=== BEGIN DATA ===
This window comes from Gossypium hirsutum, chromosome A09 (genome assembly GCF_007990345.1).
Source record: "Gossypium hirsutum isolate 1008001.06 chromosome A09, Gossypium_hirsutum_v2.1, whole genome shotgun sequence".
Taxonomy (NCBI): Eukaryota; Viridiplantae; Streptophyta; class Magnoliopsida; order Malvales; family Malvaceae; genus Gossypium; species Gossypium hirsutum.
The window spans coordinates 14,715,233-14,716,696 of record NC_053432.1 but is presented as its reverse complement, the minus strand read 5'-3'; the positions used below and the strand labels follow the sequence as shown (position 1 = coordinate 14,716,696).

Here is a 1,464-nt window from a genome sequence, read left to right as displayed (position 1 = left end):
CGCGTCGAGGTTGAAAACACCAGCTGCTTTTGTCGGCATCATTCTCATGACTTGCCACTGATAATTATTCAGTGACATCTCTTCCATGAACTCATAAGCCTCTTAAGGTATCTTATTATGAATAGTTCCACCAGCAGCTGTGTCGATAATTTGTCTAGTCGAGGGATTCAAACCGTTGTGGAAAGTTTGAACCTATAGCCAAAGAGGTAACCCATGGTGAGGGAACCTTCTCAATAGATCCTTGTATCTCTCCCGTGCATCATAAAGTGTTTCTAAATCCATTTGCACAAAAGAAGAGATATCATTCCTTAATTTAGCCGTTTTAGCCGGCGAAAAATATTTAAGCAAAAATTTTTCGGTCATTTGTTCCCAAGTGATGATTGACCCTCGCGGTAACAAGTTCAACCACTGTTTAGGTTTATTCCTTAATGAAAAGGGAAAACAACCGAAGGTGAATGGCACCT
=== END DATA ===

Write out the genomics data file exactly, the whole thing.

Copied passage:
This window comes from Gossypium hirsutum, chromosome A09 (genome assembly GCF_007990345.1).
Source record: "Gossypium hirsutum isolate 1008001.06 chromosome A09, Gossypium_hirsutum_v2.1, whole genome shotgun sequence".
Taxonomy (NCBI): Eukaryota; Viridiplantae; Streptophyta; class Magnoliopsida; order Malvales; family Malvaceae; genus Gossypium; species Gossypium hirsutum.
The window spans coordinates 14,715,233-14,716,696 of record NC_053432.1 but is presented as its reverse complement, the minus strand read 5'-3'; the positions used below and the strand labels follow the sequence as shown (position 1 = coordinate 14,716,696).

Here is a 1,464-nt window from a genome sequence, read left to right as displayed (position 1 = left end):
CGCGTCGAGGTTGAAAACACCAGCTGCTTTTGTCGGCATCATTCTCATGACTTGCCACTGATAATTATTCAGTGACATCTCTTCCATGAACTCATAAGCCTCTTAAGGTATCTTATTATGAATAGTTCCACCAGCAGCTGTGTCGATAATTTGTCTAGTCGAGGGATTCAAACCGTTGTGGAAAGTTTGAACCTATAGCCAAAGAGGTAACCCATGGTGAGGGAACCTTCTCAATAGATCCTTGTATCTCTCCCGTGCATCATAAAGTGTTTCTAAATCCATTTGCACAAAAGAAGAGATATCATTCCTTAATTTAGCCGTTTTAGCCGGCGAAAAATATTTAAGCAAAAATTTTTCGGTCATTTGTTCCCAAGTGATGATTGACCCTCGCGGTAACAAGTTCAACCACTGTTTAGGTTTATTCCTTAATGAAAAGGGAAAACAACCGAAGGTGAATGGCACCT